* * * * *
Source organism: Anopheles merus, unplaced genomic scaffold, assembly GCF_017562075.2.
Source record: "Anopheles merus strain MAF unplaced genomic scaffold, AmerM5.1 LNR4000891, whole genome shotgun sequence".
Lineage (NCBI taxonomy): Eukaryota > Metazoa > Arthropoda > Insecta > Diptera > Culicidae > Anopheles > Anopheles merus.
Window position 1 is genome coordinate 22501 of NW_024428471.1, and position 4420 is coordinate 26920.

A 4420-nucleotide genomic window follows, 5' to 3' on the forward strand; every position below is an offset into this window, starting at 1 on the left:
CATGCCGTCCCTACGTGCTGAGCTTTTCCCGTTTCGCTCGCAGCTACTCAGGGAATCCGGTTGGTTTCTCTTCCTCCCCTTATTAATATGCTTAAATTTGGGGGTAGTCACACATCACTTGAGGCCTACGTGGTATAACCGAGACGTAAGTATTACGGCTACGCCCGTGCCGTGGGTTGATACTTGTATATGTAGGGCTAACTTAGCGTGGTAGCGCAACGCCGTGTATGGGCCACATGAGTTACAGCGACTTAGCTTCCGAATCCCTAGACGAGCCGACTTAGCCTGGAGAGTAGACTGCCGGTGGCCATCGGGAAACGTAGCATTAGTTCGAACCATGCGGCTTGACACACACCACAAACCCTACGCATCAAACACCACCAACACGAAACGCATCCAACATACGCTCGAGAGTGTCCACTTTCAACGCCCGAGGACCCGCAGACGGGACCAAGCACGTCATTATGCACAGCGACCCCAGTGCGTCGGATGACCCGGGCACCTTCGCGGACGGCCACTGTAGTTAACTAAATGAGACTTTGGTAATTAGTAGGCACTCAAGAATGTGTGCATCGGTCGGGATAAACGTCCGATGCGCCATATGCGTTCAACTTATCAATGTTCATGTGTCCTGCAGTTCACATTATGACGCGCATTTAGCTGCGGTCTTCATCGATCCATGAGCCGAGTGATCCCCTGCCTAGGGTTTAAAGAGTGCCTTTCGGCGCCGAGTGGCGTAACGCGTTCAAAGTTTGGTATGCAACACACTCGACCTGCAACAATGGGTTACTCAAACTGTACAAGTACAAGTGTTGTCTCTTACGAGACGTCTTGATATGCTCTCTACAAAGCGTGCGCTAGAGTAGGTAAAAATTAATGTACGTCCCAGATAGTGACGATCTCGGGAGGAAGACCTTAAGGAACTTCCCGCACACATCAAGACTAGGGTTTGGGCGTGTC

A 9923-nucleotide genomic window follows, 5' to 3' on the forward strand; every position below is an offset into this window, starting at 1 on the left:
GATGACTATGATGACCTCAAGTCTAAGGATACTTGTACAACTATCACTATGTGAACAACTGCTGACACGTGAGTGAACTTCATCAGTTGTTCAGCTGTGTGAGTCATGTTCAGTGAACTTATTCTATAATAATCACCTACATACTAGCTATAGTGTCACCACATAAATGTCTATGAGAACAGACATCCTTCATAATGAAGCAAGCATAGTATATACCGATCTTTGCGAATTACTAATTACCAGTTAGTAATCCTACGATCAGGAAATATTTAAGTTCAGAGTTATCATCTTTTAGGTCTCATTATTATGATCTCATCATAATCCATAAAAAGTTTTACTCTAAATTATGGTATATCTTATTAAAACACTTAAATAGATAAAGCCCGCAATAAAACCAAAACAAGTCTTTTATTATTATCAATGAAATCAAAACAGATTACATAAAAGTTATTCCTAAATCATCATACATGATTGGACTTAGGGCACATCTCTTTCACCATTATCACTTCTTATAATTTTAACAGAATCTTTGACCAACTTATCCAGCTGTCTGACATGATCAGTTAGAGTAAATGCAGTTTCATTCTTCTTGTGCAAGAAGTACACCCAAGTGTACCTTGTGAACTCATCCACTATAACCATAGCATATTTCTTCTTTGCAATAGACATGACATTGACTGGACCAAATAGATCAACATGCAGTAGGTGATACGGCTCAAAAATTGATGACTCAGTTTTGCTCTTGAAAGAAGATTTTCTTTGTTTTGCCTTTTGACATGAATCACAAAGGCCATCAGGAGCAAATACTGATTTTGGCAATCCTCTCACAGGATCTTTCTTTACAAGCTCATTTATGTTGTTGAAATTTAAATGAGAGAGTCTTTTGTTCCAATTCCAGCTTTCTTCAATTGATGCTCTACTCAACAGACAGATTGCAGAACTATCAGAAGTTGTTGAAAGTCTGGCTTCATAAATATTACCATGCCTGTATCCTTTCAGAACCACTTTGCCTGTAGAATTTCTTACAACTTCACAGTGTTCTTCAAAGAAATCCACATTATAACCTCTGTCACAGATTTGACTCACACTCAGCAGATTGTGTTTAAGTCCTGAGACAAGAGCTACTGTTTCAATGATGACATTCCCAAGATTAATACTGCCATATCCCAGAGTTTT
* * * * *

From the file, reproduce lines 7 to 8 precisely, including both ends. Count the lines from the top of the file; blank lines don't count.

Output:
A 9923-nucleotide genomic window follows, 5' to 3' on the forward strand; every position below is an offset into this window, starting at 1 on the left:
GATGACTATGATGACCTCAAGTCTAAGGATACTTGTACAACTATCACTATGTGAACAACTGCTGACACGTGAGTGAACTTCATCAGTTGTTCAGCTGTGTGAGTCATGTTCAGTGAACTTATTCTATAATAATCACCTACATACTAGCTATAGTGTCACCACATAAATGTCTATGAGAACAGACATCCTTCATAATGAAGCAAGCATAGTATATACCGATCTTTGCGAATTACTAATTACCAGTTAGTAATCCTACGATCAGGAAATATTTAAGTTCAGAGTTATCATCTTTTAGGTCTCATTATTATGATCTCATCATAATCCATAAAAAGTTTTACTCTAAATTATGGTATATCTTATTAAAACACTTAAATAGATAAAGCCCGCAATAAAACCAAAACAAGTCTTTTATTATTATCAATGAAATCAAAACAGATTACATAAAAGTTATTCCTAAATCATCATACATGATTGGACTTAGGGCACATCTCTTTCACCATTATCACTTCTTATAATTTTAACAGAATCTTTGACCAACTTATCCAGCTGTCTGACATGATCAGTTAGAGTAAATGCAGTTTCATTCTTCTTGTGCAAGAAGTACACCCAAGTGTACCTTGTGAACTCATCCACTATAACCATAGCATATTTCTTCTTTGCAATAGACATGACATTGACTGGACCAAATAGATCAACATGCAGTAGGTGATACGGCTCAAAAATTGATGACTCAGTTTTGCTCTTGAAAGAAGATTTTCTTTGTTTTGCCTTTTGACATGAATCACAAAGGCCATCAGGAGCAAATACTGATTTTGGCAATCCTCTCACAGGATCTTTCTTTACAAGCTCATTTATGTTGTTGAAATTTAAATGAGAGAGTCTTTTGTTCCAATTCCAGCTTTCTTCAATTGATGCTCTACTCAACAGACAGATTGCAGAACTATCAGAAGTTGTTGAAAGTCTGGCTTCATAAATATTACCATGCCTGTATCCTTTCAGAACCACTTTGCCTGTAGAATTTCTTACAACTTCACAGTGTTCTTCAAAGAAATCCACATTATAACCTCTGTCACAGATTTGACTCACACTCAGCAGATTGTGTTTAAGTCCTGAGACAAGAGCTACTGTTTCAATGATGACATTCCCAAGATTAATACTGCCATATCCCAGAGTTTT